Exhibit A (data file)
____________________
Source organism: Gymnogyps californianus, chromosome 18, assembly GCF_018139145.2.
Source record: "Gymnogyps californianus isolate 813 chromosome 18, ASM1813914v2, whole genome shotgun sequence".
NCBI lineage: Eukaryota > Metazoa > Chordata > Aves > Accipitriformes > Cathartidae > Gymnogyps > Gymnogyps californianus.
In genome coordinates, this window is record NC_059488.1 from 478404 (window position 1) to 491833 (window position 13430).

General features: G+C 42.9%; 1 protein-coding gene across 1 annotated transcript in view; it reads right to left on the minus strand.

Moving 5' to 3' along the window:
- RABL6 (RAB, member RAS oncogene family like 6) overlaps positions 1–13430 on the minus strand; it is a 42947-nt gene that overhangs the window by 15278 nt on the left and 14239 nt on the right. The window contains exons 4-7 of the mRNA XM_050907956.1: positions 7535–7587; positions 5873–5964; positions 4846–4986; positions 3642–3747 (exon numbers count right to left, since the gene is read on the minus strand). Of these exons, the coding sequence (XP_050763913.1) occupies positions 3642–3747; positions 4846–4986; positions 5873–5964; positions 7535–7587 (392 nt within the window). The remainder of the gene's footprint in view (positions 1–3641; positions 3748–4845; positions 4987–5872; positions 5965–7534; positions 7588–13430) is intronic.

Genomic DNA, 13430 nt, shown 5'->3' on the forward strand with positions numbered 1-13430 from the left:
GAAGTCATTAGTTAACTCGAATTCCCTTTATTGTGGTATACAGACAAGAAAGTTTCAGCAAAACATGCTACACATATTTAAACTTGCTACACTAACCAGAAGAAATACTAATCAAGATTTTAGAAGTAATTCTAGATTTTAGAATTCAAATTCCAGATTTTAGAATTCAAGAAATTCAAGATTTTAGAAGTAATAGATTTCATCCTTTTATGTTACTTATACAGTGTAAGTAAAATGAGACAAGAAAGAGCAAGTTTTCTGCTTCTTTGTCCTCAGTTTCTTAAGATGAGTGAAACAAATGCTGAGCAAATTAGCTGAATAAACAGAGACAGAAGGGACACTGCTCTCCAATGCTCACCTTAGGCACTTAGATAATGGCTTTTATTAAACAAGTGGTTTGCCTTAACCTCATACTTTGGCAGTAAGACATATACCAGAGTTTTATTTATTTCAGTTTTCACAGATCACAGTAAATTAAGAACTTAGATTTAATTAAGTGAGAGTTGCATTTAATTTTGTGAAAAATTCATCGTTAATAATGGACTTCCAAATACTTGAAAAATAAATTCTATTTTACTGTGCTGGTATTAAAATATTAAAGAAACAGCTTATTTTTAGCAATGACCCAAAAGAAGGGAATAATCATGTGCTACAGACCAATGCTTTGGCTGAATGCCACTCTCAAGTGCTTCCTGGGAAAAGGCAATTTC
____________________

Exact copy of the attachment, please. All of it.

Source organism: Gymnogyps californianus, chromosome 18, assembly GCF_018139145.2.
Source record: "Gymnogyps californianus isolate 813 chromosome 18, ASM1813914v2, whole genome shotgun sequence".
NCBI lineage: Eukaryota > Metazoa > Chordata > Aves > Accipitriformes > Cathartidae > Gymnogyps > Gymnogyps californianus.
In genome coordinates, this window is record NC_059488.1 from 478404 (window position 1) to 491833 (window position 13430).

General features: G+C 42.9%; 1 protein-coding gene across 1 annotated transcript in view; it reads right to left on the minus strand.

Moving 5' to 3' along the window:
- RABL6 (RAB, member RAS oncogene family like 6) overlaps positions 1–13430 on the minus strand; it is a 42947-nt gene that overhangs the window by 15278 nt on the left and 14239 nt on the right. The window contains exons 4-7 of the mRNA XM_050907956.1: positions 7535–7587; positions 5873–5964; positions 4846–4986; positions 3642–3747 (exon numbers count right to left, since the gene is read on the minus strand). Of these exons, the coding sequence (XP_050763913.1) occupies positions 3642–3747; positions 4846–4986; positions 5873–5964; positions 7535–7587 (392 nt within the window). The remainder of the gene's footprint in view (positions 1–3641; positions 3748–4845; positions 4987–5872; positions 5965–7534; positions 7588–13430) is intronic.

Genomic DNA, 13430 nt, shown 5'->3' on the forward strand with positions numbered 1-13430 from the left:
GAAGTCATTAGTTAACTCGAATTCCCTTTATTGTGGTATACAGACAAGAAAGTTTCAGCAAAACATGCTACACATATTTAAACTTGCTACACTAACCAGAAGAAATACTAATCAAGATTTTAGAAGTAATTCTAGATTTTAGAATTCAAATTCCAGATTTTAGAATTCAAGAAATTCAAGATTTTAGAAGTAATAGATTTCATCCTTTTATGTTACTTATACAGTGTAAGTAAAATGAGACAAGAAAGAGCAAGTTTTCTGCTTCTTTGTCCTCAGTTTCTTAAGATGAGTGAAACAAATGCTGAGCAAATTAGCTGAATAAACAGAGACAGAAGGGACACTGCTCTCCAATGCTCACCTTAGGCACTTAGATAATGGCTTTTATTAAACAAGTGGTTTGCCTTAACCTCATACTTTGGCAGTAAGACATATACCAGAGTTTTATTTATTTCAGTTTTCACAGATCACAGTAAATTAAGAACTTAGATTTAATTAAGTGAGAGTTGCATTTAATTTTGTGAAAAATTCATCGTTAATAATGGACTTCCAAATACTTGAAAAATAAATTCTATTTTACTGTGCTGGTATTAAAATATTAAAGAAACAGCTTATTTTTAGCAATGACCCAAAAGAAGGGAATAATCATGTGCTACAGACCAATGCTTTGGCTGAATGCCACTCTCAAGTGCTTCCTGGGAAAAGGCAATTTC